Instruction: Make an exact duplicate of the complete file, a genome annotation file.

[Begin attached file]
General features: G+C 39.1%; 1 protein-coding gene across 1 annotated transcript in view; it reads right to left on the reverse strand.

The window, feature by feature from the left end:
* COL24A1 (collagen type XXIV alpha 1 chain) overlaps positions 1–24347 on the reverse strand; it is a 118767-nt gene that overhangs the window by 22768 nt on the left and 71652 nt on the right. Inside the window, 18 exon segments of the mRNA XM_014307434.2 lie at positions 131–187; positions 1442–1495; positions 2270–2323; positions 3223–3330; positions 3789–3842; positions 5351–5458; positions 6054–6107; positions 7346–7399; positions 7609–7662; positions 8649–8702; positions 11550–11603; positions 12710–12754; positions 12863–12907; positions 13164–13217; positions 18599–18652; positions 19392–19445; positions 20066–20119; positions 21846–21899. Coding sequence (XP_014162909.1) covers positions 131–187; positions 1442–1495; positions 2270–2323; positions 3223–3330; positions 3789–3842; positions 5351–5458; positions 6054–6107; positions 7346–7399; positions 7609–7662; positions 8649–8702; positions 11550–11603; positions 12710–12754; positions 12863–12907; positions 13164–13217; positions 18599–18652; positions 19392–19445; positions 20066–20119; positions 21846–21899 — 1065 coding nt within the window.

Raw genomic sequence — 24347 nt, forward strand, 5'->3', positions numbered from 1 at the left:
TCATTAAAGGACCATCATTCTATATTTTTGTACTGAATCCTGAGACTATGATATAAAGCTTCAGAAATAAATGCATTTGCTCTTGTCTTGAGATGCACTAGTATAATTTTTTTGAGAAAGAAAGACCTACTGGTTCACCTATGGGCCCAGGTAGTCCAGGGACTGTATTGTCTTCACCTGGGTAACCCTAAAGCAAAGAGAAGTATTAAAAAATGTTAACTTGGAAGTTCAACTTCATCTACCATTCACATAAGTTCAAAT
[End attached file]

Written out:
General features: G+C 39.1%; 1 protein-coding gene across 1 annotated transcript in view; it reads right to left on the reverse strand.

The window, feature by feature from the left end:
* COL24A1 (collagen type XXIV alpha 1 chain) overlaps positions 1–24347 on the reverse strand; it is a 118767-nt gene that overhangs the window by 22768 nt on the left and 71652 nt on the right. Inside the window, 18 exon segments of the mRNA XM_014307434.2 lie at positions 131–187; positions 1442–1495; positions 2270–2323; positions 3223–3330; positions 3789–3842; positions 5351–5458; positions 6054–6107; positions 7346–7399; positions 7609–7662; positions 8649–8702; positions 11550–11603; positions 12710–12754; positions 12863–12907; positions 13164–13217; positions 18599–18652; positions 19392–19445; positions 20066–20119; positions 21846–21899. Coding sequence (XP_014162909.1) covers positions 131–187; positions 1442–1495; positions 2270–2323; positions 3223–3330; positions 3789–3842; positions 5351–5458; positions 6054–6107; positions 7346–7399; positions 7609–7662; positions 8649–8702; positions 11550–11603; positions 12710–12754; positions 12863–12907; positions 13164–13217; positions 18599–18652; positions 19392–19445; positions 20066–20119; positions 21846–21899 — 1065 coding nt within the window.

Raw genomic sequence — 24347 nt, forward strand, 5'->3', positions numbered from 1 at the left:
TCATTAAAGGACCATCATTCTATATTTTTGTACTGAATCCTGAGACTATGATATAAAGCTTCAGAAATAAATGCATTTGCTCTTGTCTTGAGATGCACTAGTATAATTTTTTTGAGAAAGAAAGACCTACTGGTTCACCTATGGGCCCAGGTAGTCCAGGGACTGTATTGTCTTCACCTGGGTAACCCTAAAGCAAAGAGAAGTATTAAAAAATGTTAACTTGGAAGTTCAACTTCATCTACCATTCACATAAGTTCAAAT